Living with Pests

The question we get asked more than any other is “How do you stop the (insert name of pest) from eating your (insert name of vegetable)?” Often we’re asked this by people who are just starting out, are trying to grow their food organically, and who are distressed because their plants are being eaten by bugs. Sometimes we’re asked this by people who have been gardening with pesticides for many years. Either way, they usually find our answer hard to believe.

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Japanese beetle eating an okra blossom

We’ve never used any pesticide of any type, whether organically approved or not. Aside from rotating our gardens, trying to keep our soil as healthy as possible, and squishing bad bugs when we find them, we don’t do anything to keep pests off our plants. We rely on nature to keep pest populations under control. I suppose I can’t rule out the possibility that we’ll have to change our ways someday, but after 13 years here we’re feeling pretty confident that our chemical-free method works.

Sure we’ve had problems with bugs. This year for example the Mexican bean beetles were the worst we’ve ever had. They did a lot of damage to our beans. In other years we’ve had terrible infestations of aphids, Japanese beetles, Colorado potato beetles, cabbage worms, etc. But we’ve discovered that if we take our lumps for a season, nature will react to the imbalance and the pest problem will cure itself.

For example, one year pea aphids suddenly appeared on our peas, for the first time ever. They’re very difficult to remove by hand and they seemed to be decimating our garden. But after a couple of weeks ladybugs started showing up. Before too long the garden was crawling with ladybugs and the aphid problem was solved.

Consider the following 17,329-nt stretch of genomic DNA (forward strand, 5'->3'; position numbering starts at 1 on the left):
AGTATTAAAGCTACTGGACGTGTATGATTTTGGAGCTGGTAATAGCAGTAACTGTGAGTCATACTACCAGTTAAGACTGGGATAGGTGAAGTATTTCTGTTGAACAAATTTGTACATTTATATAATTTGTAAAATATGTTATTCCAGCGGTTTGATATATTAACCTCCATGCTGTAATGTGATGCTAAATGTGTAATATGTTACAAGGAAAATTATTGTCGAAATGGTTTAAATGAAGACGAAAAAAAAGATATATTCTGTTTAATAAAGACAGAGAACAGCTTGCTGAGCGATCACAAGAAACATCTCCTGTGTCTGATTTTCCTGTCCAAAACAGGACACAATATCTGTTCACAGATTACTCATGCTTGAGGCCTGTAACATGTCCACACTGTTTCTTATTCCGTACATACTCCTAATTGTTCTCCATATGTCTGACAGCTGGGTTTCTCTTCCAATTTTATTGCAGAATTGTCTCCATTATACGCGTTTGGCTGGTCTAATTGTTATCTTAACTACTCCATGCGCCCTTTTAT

Just about every year flea beetles descend on our eggplant seedlings, skeletonizing the leaves. To all appearances it seems the plants are doomed unless we spray something to kill the flea beetles. But what we’ve learned is that the plants always survive the onslaught, grow through it, and end up just as healthy (perhaps healthier) than if nothing had happened.

Last year we had a terrible problem with potato bugs. This year, despite no chemical intervention, we had hardly any. I don’t know how that problem was corrected naturally, but it was.

So I’m predicting that next year we won’t have much trouble with bean beetles.

Sure organic pesticides are preferable to the more sinister poisons. But we can’t kill the bad bugs without killing the good bugs too. And we don’t want to do that. We prefer to try to live in harmony with nature and trust her to work things out.

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Pollinators on an okra blossom

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